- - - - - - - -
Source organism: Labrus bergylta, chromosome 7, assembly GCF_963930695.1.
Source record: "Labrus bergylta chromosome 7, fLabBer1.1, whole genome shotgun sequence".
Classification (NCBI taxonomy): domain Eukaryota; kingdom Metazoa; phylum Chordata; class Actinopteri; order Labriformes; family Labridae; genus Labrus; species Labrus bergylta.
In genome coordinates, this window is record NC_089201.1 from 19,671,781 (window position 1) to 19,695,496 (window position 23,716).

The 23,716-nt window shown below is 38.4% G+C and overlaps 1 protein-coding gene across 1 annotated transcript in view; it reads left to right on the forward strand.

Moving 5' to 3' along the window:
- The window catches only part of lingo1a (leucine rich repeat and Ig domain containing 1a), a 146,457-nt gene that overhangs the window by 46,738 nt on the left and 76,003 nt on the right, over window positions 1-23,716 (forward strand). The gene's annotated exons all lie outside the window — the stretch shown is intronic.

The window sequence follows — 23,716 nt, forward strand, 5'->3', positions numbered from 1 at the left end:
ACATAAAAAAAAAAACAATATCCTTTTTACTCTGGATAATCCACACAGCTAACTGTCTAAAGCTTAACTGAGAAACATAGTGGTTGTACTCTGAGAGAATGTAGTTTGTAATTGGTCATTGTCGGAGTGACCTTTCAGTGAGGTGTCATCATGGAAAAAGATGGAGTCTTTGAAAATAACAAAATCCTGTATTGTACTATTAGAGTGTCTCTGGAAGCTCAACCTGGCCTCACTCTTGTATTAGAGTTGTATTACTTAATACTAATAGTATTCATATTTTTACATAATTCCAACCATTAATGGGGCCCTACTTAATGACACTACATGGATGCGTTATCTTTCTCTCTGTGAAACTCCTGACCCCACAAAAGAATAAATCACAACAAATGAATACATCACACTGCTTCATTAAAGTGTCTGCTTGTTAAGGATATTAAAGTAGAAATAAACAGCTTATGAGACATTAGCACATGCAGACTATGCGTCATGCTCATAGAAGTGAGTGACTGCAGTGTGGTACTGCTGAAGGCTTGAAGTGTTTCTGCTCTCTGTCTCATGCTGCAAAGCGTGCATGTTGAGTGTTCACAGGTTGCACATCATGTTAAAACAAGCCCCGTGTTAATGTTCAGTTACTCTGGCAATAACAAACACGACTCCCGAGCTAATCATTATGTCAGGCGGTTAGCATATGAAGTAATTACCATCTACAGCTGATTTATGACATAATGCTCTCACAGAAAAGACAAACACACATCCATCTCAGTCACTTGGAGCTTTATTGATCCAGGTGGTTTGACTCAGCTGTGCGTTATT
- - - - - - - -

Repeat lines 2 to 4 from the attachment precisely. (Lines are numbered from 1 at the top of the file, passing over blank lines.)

Source record: "Labrus bergylta chromosome 7, fLabBer1.1, whole genome shotgun sequence".
Classification (NCBI taxonomy): domain Eukaryota; kingdom Metazoa; phylum Chordata; class Actinopteri; order Labriformes; family Labridae; genus Labrus; species Labrus bergylta.
In genome coordinates, this window is record NC_089201.1 from 19,671,781 (window position 1) to 19,695,496 (window position 23,716).